Photo Courtesy of the San Francisco Public Utilities Commission
The Peninsula Watershed, located in San Mateo County on the San Francisco Peninsula, is the site of three of the Bay Area’s largest reservoirs—San Andreas, Upper and Lower Crystal Springs, and Pilarcitos—which provide drinking water for residents throughout region. Encompassing the upper portions of San Mateo Creek and Pilarcitos Creek watersheds, the “Peninsula Watershed” also supports some of the largest intact remnants of contiguous habitat in the region, including extensive oak woodlands, old-growth Douglas Fir forests, serpentine grasslands, and chaparral. These habitats support the highest concentration of rare, threatened, and endangered species in the nine-county Bay Area, including San Mateo thornmint (Acanthamintha [obovata ssp.] duttonii), Fountain thistle [Cirsium fontinale], San Francisco garter snake (Thamnophis sirtalis tetrataenia), and Marbled murrelet (Brachyramphus marmoratus).
The 23,000 acres comprising the Peninsula watershed lands have been owned and maintained by the San Francisco Public Utilities Commission (SFPUC) since 1930, and prior to that by the Spring Valley Water Company. Despite early hydrologic modifications, the watershed has remained largely undeveloped and is managed to protect water quality, water supply, wildlife habitat, and a range of other natural and cultural resources. Over the past two centuries however, changes in disturbance regimes and other large-scale anthropogenic modifications, including fire suppression, grazing removal, introduction of pathogens (e.g., Phythophthora ramorum, which causes sudden oak death), spread of invasive species, and climate change, have altered vegetation dynamics and changed the distribution and structure of vegetation communities throughout the watershed.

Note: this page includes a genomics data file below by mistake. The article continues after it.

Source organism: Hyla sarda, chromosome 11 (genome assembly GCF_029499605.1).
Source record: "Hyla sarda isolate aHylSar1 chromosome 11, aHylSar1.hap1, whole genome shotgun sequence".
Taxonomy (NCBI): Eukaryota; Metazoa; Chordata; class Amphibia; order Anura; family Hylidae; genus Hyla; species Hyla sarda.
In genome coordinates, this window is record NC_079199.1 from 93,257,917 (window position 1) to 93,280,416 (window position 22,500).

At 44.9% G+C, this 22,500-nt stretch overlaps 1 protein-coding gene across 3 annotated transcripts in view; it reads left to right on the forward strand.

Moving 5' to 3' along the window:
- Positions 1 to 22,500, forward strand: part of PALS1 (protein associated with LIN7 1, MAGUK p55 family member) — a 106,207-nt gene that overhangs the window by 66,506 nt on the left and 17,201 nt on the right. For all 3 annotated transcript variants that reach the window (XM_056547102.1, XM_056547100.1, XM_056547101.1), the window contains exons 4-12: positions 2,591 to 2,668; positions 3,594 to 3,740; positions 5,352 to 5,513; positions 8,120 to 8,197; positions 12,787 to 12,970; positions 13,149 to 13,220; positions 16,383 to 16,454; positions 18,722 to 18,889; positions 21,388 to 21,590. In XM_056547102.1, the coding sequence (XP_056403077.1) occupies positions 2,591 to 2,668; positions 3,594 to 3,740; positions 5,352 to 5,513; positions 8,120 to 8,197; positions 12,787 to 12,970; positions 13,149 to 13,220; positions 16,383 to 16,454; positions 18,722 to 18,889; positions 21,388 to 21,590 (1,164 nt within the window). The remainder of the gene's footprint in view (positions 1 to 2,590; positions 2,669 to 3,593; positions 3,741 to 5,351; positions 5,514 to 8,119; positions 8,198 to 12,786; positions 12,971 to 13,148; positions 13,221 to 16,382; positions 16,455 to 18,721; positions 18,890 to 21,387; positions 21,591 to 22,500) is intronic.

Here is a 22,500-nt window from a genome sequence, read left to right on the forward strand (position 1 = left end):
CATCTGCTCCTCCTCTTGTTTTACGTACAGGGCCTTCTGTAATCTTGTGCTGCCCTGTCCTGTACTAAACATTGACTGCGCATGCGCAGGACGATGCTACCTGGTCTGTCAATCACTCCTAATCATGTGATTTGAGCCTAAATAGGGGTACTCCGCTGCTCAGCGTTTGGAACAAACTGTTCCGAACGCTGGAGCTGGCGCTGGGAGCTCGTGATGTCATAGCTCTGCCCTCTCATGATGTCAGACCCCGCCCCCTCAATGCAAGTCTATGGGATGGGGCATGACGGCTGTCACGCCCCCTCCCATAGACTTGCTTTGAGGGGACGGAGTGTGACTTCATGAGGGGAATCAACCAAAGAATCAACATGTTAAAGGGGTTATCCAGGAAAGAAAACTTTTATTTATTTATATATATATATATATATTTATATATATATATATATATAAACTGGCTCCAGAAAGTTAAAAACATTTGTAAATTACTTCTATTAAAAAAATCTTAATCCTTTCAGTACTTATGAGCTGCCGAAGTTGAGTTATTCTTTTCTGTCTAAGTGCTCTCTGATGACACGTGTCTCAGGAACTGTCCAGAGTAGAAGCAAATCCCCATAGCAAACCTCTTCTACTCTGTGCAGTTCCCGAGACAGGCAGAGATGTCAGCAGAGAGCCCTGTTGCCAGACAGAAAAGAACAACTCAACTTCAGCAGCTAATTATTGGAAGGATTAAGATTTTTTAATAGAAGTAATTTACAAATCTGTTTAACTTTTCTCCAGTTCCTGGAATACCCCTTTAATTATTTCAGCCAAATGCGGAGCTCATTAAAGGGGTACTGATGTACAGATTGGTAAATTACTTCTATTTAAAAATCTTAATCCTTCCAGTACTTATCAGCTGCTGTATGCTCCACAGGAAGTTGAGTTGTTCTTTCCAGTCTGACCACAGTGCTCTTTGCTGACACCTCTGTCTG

This historical ecology study aims to advance understanding of the pre-modification conditions of the Peninsula Watershed, and to provide insights in to the nature and drivers of vegetation change since the first Spanish explorers set foot in the watershed nearly 250 years ago. Findings from the study will support the SFPUC and other land managers in the development of restoration targets, and provide context for envisioning future landscape potential.